Former prisoners killed 98 while under supervision

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Ninety-eight people were murdered in the past two years by former prisoners who were supposed to be under supervision after being released early.

Offenders also carried out another 32 attempted murders, 106 rapes and 378 other serious crimes, including manslaughter, kidnapping, arson and armed robbery, over the period.

The Government was accused of a shocking failure to protect the public but the Home Office insisted the reoffending rate represented only a tiny proportion of offenders being monitored.

John Monckton, the City financier stabbed to death on his doorstep, and Naomi Bryant, the Hampshire woman murdered by the rapist Anthony Rice, are among the best-known recent victims of offenders freed on licence. But new Home Office figures show a series of other serious crimes were carried out by criminals released into the community. They included 60 murders in 2004-05 and 38 in the following year.

Ministers are searching for ways of easing the pressure on prisons, whose population passed the 80,000 mark last week. But they also face an uphill struggle to rebuild public confidence in the probation services.

The Home Office said it took reoffending seriously, but argued that only 0.2 per cent of offenders being supervised were convicted of a serious violent or sexual offence in any one year.

But David Davis, the shadow Home Secretary, said: "This is a shocking indictment of Government failure across the board to protect the public. How much longer must the public pay the often lethal price of this failure?"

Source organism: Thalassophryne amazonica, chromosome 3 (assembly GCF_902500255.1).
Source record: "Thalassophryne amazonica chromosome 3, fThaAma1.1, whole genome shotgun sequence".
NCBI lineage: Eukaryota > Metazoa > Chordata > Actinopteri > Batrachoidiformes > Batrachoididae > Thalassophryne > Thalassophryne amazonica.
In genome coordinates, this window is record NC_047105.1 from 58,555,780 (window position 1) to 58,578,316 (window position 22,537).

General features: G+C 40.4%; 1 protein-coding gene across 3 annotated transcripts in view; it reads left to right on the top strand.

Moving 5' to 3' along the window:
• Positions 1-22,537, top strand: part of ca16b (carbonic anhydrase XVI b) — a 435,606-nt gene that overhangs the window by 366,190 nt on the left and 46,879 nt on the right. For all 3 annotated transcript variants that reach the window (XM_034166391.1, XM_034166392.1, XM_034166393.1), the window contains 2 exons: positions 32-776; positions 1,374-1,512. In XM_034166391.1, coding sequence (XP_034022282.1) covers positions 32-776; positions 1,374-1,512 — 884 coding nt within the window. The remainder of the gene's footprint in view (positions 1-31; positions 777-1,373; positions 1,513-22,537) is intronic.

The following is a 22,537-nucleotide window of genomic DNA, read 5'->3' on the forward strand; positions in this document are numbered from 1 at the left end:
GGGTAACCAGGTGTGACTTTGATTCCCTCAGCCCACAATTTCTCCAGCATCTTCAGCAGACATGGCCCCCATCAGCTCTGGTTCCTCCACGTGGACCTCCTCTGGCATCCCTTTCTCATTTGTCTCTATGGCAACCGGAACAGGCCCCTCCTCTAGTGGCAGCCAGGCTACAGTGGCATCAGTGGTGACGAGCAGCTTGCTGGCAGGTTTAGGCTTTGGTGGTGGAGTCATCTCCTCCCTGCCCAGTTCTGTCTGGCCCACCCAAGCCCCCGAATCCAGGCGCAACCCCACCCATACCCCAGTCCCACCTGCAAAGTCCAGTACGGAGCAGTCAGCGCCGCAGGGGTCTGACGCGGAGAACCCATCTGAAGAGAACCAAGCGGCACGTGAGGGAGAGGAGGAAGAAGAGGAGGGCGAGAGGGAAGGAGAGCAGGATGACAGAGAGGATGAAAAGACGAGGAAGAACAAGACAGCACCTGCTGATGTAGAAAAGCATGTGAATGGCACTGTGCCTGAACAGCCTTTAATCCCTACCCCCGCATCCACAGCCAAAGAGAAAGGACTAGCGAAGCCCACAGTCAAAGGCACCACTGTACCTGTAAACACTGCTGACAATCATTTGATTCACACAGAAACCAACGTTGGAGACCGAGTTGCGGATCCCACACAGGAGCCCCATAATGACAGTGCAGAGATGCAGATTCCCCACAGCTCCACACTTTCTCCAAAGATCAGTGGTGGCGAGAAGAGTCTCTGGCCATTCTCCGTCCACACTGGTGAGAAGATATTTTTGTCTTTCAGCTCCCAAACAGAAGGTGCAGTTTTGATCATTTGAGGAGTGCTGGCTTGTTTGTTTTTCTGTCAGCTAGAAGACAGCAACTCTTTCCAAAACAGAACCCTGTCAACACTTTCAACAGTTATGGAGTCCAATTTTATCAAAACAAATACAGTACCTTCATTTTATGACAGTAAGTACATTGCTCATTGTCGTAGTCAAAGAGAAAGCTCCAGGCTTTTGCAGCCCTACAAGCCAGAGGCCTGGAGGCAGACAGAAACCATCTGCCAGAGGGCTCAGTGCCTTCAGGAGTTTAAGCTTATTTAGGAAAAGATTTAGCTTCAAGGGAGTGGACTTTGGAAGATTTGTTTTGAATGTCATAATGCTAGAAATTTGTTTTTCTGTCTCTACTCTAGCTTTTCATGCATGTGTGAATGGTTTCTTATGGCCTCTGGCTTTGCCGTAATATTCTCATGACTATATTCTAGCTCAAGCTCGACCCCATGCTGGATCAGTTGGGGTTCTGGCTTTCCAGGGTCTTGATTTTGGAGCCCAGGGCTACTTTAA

He called for the Home Office to create extra prison places to ensure offenders served an "honest and appropriate sentence".

The 2005 Offender Management Statistics disclosed that the period of imprisonment served by criminals handed a mandatory life jail term remained stable at 14 years before parole. But for other lifers - such as those handed a discretionary life term - the average time served fell from nine years in 2004 to six years last year.

The figures also revealed that the average minimum sentence for offenders handed the Government's new "indeterminate" jail term was just 30 months.

The statistics discovered that, in England and Wales, 144 of every 100,000 of the population were in custody, with Luxembourg (143) and Spain (142) the only west European countries with similar incarceration rates.

At the end of last year, 224,090 offenders were being supervised by the probation service, a rise of seven per cent over the previous year.